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Deacon-structing Reconciliation Part 1

February 28, 2016
I love it when we hear something we've heard many time as if it was the first time. Last year, I heard something that I had never heard before: “If anyone sees his brother sinning, if the sin is not deadly, he should pray to God and he will give him life. This is only for those whose sin is not deadly. There is such a thing as deadly sin, about which I do not say that you should pray. All wrongdoing is sin, but there is sin that is not deadly.” (1 John 5:16-17) For those of us who learned the difference between venial and mortal sins, does this reading ring any bells?
Of course, it's the Year of Mercy and so I've been thinking about mercy, forgiveness and reconciliation, so I thought it would be good to review reconciliation, the Sacrament. What do you remember about the Sacrament of Confession?
Let’s begin with that indelible mark or seal that we receive at Baptism (Read more about this here.) This seal is permanent and we are cleansed from Original Sin.
But, if we are sealed permanently and cleansed from Original Sin, why then, do we continue sinning?
I think the most basic way to understand sin is as anything that gets in the way between me and God. But I like to think of sin as “falling short”. In fact, one of the Greek words used to mean sin, “hamartia” literally means “to miss the mark,” as in archery: to miss the target. When it comes to sin, this means that I am missing the mark, or falling short of who I am supposed to be. And because of that, I can’t be in full communion with God.
I love this analogy that we used in our Catechetical series for youth, In Your Faith: Imagine that you just bought a new robot that will clean your house. Imagine that you spent a lot of money on it and you’re really excited about it. You spend the time putting it together and it’s perfect, except it won’t go backwards. Are you disappointed? Are you a bit upset? Does it “fall short” of your expectations for it? Do you want to send it back to the store?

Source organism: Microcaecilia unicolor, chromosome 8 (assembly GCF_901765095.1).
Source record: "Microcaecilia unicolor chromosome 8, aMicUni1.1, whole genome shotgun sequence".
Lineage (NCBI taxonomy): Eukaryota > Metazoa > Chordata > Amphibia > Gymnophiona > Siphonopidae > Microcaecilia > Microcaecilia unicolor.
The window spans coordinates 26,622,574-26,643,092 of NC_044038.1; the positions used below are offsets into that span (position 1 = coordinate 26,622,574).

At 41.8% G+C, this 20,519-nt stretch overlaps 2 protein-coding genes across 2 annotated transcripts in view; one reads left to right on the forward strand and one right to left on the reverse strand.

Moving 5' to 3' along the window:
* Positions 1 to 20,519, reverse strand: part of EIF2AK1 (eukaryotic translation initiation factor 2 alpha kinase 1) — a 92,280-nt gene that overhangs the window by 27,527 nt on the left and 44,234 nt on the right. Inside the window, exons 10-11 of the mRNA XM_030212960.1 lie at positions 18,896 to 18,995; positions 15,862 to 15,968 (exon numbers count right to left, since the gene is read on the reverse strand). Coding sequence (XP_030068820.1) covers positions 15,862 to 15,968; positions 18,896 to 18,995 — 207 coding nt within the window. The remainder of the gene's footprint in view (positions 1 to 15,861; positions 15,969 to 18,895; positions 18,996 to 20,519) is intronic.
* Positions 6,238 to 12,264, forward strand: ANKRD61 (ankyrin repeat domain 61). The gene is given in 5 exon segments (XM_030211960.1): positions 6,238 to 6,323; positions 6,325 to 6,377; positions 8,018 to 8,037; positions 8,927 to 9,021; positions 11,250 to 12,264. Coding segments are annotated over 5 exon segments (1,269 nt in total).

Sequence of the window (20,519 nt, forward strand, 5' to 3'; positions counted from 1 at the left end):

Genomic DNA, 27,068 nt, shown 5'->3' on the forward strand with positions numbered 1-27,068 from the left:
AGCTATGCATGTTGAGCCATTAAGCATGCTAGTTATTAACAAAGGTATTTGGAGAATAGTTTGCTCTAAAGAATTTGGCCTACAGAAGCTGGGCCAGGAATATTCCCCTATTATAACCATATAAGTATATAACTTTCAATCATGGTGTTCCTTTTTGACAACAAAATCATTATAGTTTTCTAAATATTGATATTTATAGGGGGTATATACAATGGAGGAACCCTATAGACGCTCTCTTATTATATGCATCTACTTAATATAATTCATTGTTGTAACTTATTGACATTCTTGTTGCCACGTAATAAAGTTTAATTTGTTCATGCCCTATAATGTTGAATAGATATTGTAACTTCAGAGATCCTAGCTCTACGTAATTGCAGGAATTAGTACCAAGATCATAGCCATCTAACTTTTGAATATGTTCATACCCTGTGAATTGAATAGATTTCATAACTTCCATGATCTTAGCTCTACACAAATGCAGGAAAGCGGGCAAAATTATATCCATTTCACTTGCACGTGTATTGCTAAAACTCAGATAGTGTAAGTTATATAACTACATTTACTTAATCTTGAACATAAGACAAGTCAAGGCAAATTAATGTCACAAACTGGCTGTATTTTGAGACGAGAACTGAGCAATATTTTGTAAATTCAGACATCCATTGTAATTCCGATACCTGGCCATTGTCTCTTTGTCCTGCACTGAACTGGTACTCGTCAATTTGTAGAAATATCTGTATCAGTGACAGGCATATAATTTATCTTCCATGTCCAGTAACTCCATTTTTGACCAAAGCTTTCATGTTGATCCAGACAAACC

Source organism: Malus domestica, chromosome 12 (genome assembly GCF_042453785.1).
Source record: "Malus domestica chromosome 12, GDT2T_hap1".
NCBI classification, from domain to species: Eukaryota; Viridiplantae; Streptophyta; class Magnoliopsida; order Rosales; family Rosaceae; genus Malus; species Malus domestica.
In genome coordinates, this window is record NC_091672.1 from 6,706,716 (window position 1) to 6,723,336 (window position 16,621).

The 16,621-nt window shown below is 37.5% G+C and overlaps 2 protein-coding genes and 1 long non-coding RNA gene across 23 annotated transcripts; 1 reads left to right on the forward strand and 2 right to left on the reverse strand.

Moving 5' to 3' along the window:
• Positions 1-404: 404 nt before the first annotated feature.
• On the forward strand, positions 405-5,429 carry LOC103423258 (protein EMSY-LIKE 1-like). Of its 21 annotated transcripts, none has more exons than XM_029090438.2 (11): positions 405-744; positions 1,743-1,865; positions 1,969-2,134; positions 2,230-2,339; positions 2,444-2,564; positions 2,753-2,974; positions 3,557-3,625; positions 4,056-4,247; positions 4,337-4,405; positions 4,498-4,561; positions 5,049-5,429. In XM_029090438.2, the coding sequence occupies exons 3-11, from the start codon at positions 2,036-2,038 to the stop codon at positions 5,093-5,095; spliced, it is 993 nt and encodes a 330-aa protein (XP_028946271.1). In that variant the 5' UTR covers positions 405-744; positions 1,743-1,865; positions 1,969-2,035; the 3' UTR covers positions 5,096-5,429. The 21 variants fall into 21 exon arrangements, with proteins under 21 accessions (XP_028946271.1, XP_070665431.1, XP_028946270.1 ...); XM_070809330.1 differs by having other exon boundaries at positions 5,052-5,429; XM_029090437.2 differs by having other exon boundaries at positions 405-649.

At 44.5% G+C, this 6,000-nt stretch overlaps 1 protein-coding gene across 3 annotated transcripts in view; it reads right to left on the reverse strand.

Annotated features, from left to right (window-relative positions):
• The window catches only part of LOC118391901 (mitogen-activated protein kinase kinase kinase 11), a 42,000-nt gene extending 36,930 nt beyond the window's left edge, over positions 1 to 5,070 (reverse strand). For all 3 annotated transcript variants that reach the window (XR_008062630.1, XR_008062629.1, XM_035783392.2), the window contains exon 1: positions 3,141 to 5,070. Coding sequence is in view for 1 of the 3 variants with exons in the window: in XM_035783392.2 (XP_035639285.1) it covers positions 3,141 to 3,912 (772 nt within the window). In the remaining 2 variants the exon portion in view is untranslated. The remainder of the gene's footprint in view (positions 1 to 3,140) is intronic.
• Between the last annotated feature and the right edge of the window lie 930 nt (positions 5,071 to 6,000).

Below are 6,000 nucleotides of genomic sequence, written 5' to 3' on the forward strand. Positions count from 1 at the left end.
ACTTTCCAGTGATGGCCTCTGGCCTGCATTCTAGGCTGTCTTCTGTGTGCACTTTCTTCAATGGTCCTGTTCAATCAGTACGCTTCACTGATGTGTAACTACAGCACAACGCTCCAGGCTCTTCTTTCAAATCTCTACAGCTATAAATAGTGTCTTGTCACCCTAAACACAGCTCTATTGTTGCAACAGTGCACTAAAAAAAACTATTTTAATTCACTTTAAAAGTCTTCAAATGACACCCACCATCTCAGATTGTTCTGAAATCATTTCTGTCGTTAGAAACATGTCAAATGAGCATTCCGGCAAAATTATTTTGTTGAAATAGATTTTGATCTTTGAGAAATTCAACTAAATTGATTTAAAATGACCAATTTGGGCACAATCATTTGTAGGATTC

It’s the same thing with sin. Except that with us, God won’t send us back to the store simply because we fall short of his design for us. He wants us to keep trying and keep striving for holiness.
But not all sin is the same; thus the passage from the first letter of St. John that I mentioned above. The Catholic Church calls some sin “venial sin” (that is not deadly, or doesn’t lead to death, to use St. John’s language) and other sin “mortal sin” (that is deadly).
The Catechism of the Catholic Church says that venial sin offends and wounds charity, whereas mortal sin destroys it (CCC#1855). It goes on to say:
“Mortal sin, by attacking the vital principle within us – that is, charity – necessitates a new initiative of God’s mercy and a conversion of heart which is normally accomplished within the setting of the Sacrament of Reconciliation.” (CCC#1856)
For a sin to be mortal, three conditions have to be met:
The object of the sin has to grave matter
It has to be committed with full knowledge
It has to be committed with deliberate consent. (CCC#1857)
Venial sin, on the other hand, occurs when the matter is not grave, and/or when the above is committed without full knowledge or understanding and not deliberately or without complete consent (CCC#1862).
The Catechism continues:
“Deliberate and un-repented venial sin disposes us little by little to commit mortal sin. However venial sin does not break the covenant with God. With God’s grace it is humanly reparable. “Venial sin does not deprive the sinner of sanctifying grace, friendship with God, charity, and consequently eternal happiness.” (CCC#1863)
I guess that’s why St. John tells his readers that some sin (venial) can be repaired through prayer. But he is clear to state that not all sin can be repaired with just prayer. He means “mortal sin”, sin that is deadly or leads to death.
Another way to see it is this: Think of an "offense" you may have done against a friend. Let's say you missed an appointment. Perhaps all you need to do to "repair" the "damage" is send her a quick text or maybe make a phone call. But, after missing three appointments with the same friend (or maybe a more serious offense), a text message won't be enough to repair the damage. A phone call may not do it either. You may have to reconcile face-to-face.
Venial sin is that which can be repaired with a quick text message. Mortal sin, on the other hand, has to be repaired face-to-face.
Let’s now get back to where we began: If we are cleansed from sin at baptism, why do we continue sinning?
The answer is simple: Because our human nature remains wounded after baptism. Even though Original Sin is removed, the effects of sin are not. This is why we have a tendency to sin. The Church calls this “tendency to sin,” concupiscence.
Let’s use another analogy: Imagine tasting chocolate for the first time and you like it, so you want more. It’s the same with sin: Because we already tasted sin, we want more.
In order to fix these disordered appetites, we need Grace and that’s why we need the Sacrament of Reconciliation.
Come back next week so we can see exactly how the Sacrament of Reconciliation works.
CNS photo/Kacper Pempel , Reuters

Every week, Deacon Pedro takes a particular topic apart, not so much to explore or explain the subject to its fullness, but rather to provide insights that will deepen our understanding of the subject. And don’t worry, at the end of the day he always puts the pieces back together. There are no limits to deaconstructing: Write to him and ask any questions about the faith or Church teaching:pedro@saltandlighttv.org
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